Galatians 6:17. “The marks of the Lord Jesus.” Farrar points out that Paul does not merely claim he bears marks, but “I bear branded on my body the stigmata, the slave-brands, of Jesus.” Farrar continues, “To the ancients, familiar with the sight of slaves branded with the name or cognisance of their owners, the phrase would be full of picturesque force.” The CV translates, “For the rest, let no one afford me weariness, for I am bearing in my body the brand marks of the Lord Jesus Christ.” The superior signs and abbreviations again show more, much more. We can read literally, “Let no one be affording me wearinesses.” Furthermore, we note that the I is emphatic, for Paul’s opponents have a mark in their flesh due to handmade circumcision, while he has the manmade brand marks of a slave. “Let no one,” writes Paul, “go on affording me wearinesses, for I am bearing brand marks of a slave of the Lord Jesus Christ.” One could write a book on this compressed thought and the relationship figured in slavery.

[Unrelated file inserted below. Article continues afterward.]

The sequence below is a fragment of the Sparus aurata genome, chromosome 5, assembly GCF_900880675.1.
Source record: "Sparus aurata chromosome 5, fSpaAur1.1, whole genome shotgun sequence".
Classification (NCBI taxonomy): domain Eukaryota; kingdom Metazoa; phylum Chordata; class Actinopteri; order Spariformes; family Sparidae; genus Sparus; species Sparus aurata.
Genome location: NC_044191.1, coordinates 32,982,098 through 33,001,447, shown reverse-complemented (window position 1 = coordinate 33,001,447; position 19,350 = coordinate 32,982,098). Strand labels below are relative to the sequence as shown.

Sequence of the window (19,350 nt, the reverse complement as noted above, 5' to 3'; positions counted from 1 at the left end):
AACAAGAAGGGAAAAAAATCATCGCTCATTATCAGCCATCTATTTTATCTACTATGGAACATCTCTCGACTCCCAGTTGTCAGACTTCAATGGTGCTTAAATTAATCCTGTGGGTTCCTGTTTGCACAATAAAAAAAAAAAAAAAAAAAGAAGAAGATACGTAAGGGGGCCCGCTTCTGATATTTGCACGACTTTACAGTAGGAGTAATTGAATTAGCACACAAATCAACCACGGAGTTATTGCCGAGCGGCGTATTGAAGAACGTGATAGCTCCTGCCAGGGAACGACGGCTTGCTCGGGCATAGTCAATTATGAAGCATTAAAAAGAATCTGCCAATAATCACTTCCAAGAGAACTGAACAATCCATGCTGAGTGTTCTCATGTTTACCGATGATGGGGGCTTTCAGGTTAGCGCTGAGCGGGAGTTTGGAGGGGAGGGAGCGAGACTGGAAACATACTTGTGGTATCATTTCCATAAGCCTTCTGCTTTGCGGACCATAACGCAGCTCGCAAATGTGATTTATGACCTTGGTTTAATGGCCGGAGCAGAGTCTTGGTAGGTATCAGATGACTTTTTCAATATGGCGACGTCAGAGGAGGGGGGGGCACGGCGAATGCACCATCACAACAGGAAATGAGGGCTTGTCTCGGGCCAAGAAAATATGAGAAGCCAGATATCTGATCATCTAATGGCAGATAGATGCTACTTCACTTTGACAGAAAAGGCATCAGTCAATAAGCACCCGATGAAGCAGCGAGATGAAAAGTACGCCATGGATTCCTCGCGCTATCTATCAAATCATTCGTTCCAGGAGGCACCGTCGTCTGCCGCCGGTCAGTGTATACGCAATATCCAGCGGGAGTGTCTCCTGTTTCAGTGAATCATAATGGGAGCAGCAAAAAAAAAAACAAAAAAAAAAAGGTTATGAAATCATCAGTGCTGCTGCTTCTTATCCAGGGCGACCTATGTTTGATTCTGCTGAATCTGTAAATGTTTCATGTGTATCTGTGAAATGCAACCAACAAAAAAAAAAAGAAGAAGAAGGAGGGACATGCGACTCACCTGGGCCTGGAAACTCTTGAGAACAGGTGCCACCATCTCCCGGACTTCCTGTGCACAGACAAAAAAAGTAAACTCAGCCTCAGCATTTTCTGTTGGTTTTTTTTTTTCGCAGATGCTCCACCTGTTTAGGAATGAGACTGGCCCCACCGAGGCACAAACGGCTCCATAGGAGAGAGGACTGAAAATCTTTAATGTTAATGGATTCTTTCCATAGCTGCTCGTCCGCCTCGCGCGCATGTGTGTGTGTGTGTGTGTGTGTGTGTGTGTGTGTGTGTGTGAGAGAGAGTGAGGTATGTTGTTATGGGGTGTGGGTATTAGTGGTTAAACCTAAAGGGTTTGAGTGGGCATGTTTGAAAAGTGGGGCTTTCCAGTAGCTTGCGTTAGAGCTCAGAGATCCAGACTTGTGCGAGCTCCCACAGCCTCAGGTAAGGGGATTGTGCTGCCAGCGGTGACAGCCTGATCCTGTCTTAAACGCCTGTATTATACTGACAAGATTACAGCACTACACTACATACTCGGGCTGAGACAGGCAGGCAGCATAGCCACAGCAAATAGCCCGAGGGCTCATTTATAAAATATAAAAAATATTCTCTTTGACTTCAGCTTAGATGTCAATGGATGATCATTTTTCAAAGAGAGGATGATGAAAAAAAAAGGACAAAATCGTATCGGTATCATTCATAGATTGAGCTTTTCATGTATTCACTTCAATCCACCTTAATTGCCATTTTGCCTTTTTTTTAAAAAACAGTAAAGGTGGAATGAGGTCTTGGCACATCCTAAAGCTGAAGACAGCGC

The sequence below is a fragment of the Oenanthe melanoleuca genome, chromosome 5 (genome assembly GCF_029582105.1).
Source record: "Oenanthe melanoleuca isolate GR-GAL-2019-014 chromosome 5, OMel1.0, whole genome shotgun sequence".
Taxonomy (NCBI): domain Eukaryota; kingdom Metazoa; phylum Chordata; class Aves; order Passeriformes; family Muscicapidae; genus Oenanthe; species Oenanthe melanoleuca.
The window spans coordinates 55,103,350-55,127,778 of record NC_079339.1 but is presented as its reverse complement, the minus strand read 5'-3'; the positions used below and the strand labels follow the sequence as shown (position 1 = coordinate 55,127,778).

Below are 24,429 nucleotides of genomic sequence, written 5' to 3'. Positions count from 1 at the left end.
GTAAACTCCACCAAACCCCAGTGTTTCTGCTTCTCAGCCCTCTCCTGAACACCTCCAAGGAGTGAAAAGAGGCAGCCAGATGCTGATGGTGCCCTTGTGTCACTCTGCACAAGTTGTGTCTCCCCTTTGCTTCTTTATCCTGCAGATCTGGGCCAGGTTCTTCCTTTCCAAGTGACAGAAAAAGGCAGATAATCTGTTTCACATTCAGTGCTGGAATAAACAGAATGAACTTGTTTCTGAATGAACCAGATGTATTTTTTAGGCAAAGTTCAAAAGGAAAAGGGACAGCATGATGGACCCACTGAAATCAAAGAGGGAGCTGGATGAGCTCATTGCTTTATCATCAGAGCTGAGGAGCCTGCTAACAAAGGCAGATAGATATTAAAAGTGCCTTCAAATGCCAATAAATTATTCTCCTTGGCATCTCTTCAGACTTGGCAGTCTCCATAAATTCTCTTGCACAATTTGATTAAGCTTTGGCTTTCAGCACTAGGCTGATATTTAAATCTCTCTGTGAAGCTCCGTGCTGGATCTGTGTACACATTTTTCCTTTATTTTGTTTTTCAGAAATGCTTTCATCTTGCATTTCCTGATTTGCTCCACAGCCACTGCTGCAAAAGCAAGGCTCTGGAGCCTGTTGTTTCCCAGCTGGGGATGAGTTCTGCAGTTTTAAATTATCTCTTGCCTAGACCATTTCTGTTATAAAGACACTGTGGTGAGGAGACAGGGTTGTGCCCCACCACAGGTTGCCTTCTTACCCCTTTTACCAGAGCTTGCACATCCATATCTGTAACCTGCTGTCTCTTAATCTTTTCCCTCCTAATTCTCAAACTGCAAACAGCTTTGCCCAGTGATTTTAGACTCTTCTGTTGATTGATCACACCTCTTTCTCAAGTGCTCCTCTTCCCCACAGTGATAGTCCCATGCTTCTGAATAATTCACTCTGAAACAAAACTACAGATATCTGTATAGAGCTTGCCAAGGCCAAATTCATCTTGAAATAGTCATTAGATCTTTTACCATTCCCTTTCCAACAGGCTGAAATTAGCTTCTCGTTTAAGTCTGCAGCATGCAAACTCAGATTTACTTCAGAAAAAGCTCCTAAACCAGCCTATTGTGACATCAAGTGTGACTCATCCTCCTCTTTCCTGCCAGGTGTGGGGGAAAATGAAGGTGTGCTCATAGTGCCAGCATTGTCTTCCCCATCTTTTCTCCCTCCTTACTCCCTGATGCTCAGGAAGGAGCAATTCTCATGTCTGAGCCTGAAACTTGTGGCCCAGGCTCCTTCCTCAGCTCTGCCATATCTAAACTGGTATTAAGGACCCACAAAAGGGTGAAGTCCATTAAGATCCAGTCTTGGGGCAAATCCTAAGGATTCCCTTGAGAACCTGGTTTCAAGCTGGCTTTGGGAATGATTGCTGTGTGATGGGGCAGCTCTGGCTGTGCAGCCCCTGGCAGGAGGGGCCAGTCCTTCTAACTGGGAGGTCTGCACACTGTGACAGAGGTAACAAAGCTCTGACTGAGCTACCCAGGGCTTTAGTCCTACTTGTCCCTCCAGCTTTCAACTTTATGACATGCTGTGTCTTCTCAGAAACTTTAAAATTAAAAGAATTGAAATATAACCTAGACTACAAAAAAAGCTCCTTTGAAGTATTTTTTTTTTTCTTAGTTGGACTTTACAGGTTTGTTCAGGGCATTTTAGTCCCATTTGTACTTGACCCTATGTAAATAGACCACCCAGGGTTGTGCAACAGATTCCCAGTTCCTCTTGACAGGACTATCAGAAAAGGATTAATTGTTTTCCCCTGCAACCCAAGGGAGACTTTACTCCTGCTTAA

Ephesians 4:32. “Here the A.V. has ‘forgiving one another even as God for Christ’s sake hath forgiven you.’ It is from this verse that the very common phrase ‘for Christ’s sake’ is exclusively derived,” writes Farrar who now makes what may seem to some to be a shocking statement. “That phrasedoes not once occur in Scripture in this connotation.” He goes on to say that “the phrase that God forgave us ‘for Christ’s sake’ is unknown to the Apostles.” He tells us that “the true rendering is far fuller, and far deeper, in meaning:— ‘even as God also, in Christ, forgave us.’ ” He rightly teaches that “Christians are often said to endure ‘for Christ’s sake’; but the phrase that God forgave us ‘for Christ’s sake’ is unknown to the Apostles.” Here the CV not only agrees with but improves on Farrar’s suggestion. Paul did not use the Greek word for “forgive,” but the word for “grace.” So we translate what Paul wrote, “dealing graciously among yourselves, according as God also, in Christ deals graciously with you.” By eliminating the lightface words, literally, we read, “gracing yourselvesgraces you.”